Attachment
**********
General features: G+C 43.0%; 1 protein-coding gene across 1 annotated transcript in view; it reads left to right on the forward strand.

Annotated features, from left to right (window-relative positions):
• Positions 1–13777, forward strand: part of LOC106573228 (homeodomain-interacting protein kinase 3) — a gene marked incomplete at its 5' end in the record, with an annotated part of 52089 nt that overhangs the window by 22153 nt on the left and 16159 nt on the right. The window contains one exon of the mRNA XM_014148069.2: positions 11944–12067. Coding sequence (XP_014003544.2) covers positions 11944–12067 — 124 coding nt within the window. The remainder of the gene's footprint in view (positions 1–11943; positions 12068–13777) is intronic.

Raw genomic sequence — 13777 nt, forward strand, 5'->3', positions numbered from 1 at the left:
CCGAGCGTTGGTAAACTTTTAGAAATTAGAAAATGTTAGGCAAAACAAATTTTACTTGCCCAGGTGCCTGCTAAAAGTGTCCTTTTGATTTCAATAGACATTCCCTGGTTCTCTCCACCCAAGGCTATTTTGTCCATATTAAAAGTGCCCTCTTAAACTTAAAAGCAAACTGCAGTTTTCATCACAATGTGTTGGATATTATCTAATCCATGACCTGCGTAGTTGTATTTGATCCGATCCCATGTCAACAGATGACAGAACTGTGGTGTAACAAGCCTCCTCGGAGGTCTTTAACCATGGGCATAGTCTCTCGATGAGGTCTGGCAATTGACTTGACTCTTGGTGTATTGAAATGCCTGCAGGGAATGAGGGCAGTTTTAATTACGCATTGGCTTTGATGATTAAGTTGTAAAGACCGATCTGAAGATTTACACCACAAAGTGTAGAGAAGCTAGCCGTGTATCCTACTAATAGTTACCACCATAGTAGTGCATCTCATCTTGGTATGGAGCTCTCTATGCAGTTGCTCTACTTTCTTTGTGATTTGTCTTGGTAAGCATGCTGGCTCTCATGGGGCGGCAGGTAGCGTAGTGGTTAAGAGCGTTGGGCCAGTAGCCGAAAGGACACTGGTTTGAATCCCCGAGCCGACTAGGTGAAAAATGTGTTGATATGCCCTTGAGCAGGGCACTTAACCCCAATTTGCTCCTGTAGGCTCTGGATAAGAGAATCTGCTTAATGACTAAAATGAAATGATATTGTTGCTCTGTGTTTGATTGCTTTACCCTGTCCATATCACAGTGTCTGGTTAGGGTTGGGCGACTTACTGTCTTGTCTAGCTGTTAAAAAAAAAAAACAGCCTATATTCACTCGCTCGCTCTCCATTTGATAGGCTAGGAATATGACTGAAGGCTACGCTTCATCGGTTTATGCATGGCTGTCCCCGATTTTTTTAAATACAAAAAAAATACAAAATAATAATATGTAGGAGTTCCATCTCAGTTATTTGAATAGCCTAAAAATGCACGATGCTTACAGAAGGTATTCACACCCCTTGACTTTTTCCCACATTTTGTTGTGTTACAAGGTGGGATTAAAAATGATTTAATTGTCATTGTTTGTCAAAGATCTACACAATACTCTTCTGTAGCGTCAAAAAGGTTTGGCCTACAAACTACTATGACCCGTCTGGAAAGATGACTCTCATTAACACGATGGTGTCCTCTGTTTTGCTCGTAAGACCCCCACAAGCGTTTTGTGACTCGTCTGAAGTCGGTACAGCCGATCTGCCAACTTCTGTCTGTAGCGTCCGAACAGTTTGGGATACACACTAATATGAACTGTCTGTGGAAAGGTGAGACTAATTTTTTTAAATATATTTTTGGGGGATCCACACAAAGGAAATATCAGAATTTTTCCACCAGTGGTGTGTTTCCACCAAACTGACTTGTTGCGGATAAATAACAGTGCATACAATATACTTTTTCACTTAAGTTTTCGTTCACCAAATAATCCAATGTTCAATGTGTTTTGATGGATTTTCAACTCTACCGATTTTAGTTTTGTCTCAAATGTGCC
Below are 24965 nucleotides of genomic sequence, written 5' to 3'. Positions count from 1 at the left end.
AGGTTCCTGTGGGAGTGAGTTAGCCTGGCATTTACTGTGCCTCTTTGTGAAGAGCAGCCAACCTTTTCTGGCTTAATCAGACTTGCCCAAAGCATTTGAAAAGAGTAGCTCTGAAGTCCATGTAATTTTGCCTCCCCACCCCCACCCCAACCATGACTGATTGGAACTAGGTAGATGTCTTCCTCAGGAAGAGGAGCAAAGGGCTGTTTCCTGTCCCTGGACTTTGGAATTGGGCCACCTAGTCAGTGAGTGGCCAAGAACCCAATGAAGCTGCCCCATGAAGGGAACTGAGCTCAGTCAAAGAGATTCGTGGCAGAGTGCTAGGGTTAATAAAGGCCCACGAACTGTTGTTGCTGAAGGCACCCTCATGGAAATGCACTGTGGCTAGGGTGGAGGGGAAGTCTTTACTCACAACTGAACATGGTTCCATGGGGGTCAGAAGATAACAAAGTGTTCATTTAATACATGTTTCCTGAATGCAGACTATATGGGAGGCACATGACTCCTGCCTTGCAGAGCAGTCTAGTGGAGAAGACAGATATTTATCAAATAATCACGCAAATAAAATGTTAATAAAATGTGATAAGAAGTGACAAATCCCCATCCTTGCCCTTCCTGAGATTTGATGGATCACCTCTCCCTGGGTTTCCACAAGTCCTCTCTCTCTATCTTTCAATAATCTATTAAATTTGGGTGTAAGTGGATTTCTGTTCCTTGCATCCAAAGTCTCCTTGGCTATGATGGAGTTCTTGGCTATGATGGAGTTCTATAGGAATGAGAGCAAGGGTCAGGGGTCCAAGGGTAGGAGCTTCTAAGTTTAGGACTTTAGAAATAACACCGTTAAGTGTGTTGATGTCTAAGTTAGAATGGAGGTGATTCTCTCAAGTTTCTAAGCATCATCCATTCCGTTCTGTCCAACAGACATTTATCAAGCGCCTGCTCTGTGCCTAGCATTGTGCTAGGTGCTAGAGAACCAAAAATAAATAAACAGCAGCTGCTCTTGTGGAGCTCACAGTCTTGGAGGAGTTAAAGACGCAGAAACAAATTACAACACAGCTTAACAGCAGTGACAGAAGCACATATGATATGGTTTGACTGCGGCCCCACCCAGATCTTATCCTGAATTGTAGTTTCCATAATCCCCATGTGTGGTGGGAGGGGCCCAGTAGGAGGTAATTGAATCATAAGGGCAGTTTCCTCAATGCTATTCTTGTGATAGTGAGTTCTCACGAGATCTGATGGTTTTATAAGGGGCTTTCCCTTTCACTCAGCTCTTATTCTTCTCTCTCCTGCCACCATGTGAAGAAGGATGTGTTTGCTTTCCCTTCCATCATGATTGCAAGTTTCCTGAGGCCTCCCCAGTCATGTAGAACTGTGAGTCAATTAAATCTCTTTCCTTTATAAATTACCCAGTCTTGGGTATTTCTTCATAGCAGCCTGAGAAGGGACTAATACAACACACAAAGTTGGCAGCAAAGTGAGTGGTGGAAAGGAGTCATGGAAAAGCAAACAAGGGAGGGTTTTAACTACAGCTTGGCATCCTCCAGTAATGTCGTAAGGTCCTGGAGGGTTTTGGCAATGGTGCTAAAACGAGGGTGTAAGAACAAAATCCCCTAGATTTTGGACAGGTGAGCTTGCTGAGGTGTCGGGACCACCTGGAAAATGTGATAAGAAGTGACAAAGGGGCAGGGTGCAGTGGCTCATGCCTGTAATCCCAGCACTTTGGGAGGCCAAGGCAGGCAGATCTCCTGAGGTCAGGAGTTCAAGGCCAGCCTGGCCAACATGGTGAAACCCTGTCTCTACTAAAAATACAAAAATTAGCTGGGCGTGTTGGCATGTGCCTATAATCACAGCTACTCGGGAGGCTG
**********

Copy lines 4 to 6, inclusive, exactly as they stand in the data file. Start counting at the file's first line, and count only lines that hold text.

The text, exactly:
Raw genomic sequence — 13777 nt, forward strand, 5'->3', positions numbered from 1 at the left:
CCGAGCGTTGGTAAACTTTTAGAAATTAGAAAATGTTAGGCAAAACAAATTTTACTTGCCCAGGTGCCTGCTAAAAGTGTCCTTTTGATTTCAATAGACATTCCCTGGTTCTCTCCACCCAAGGCTATTTTGTCCATATTAAAAGTGCCCTCTTAAACTTAAAAGCAAACTGCAGTTTTCATCACAATGTGTTGGATATTATCTAATCCATGACCTGCGTAGTTGTATTTGATCCGATCCCATGTCAACAGATGACAGAACTGTGGTGTAACAAGCCTCCTCGGAGGTCTTTAACCATGGGCATAGTCTCTCGATGAGGTCTGGCAATTGACTTGACTCTTGGTGTATTGAAATGCCTGCAGGGAATGAGGGCAGTTTTAATTACGCATTGGCTTTGATGATTAAGTTGTAAAGACCGATCTGAAGATTTACACCACAAAGTGTAGAGAAGCTAGCCGTGTATCCTACTAATAGTTACCACCATAGTAGTGCATCTCATCTTGGTATGGAGCTCTCTATGCAGTTGCTCTACTTTCTTTGTGATTTGTCTTGGTAAGCATGCTGGCTCTCATGGGGCGGCAGGTAGCGTAGTGGTTAAGAGCGTTGGGCCAGTAGCCGAAAGGACACTGGTTTGAATCCCCGAGCCGACTAGGTGAAAAATGTGTTGATATGCCCTTGAGCAGGGCACTTAACCCCAATTTGCTCCTGTAGGCTCTGGATAAGAGAATCTGCTTAATGACTAAAATGAAATGATATTGTTGCTCTGTGTTTGATTGCTTTACCCTGTCCATATCACAGTGTCTGGTTAGGGTTGGGCGACTTACTGTCTTGTCTAGCTGTTAAAAAAAAAAAACAGCCTATATTCACTCGCTCGCTCTCCATTTGATAGGCTAGGAATATGACTGAAGGCTACGCTTCATCGGTTTATGCATGGCTGTCCCCGATTTTTTTAAATACAAAAAAAATACAAAATAATAATATGTAGGAGTTCCATCTCAGTTATTTGAATAGCCTAAAAATGCACGATGCTTACAGAAGGTATTCACACCCCTTGACTTTTTCCCACATTTTGTTGTGTTACAAGGTGGGATTAAAAATGATTTAATTGTCATTGTTTGTCAAAGATCTACACAATACTCTTCTGTAGCGTCAAAAAGGTTTGGCCTACAAACTACTATGACCCGTCTGGAAAGATGACTCTCATTAACACGATGGTGTCCTCTGTTTTGCTCGTAAGACCCCCACAAGCGTTTTGTGACTCGTCTGAAGTCGGTACAGCCGATCTGCCAACTTCTGTCTGTAGCGTCCGAACAGTTTGGGATACACACTAATATGAACTGTCTGTGGAAAGGTGAGACTAATTTTTTTAAATATATTTTTGGGGGATCCACACAAAGGAAATATCAGAATTTTTCCACCAGTGGTGTGTTTCCACCAAACTGACTTGTTGCGGATAAATAACAGTGCATACAATATACTTTTTCACTTAAGTTTTCGTTCACCAAATAATCCAATGTTCAATGTGTTTTGATGGATTTTCAACTCTACCGATTTTAGTTTTGTCTCAAATGTGCC
Below are 24965 nucleotides of genomic sequence, written 5' to 3'. Positions count from 1 at the left end.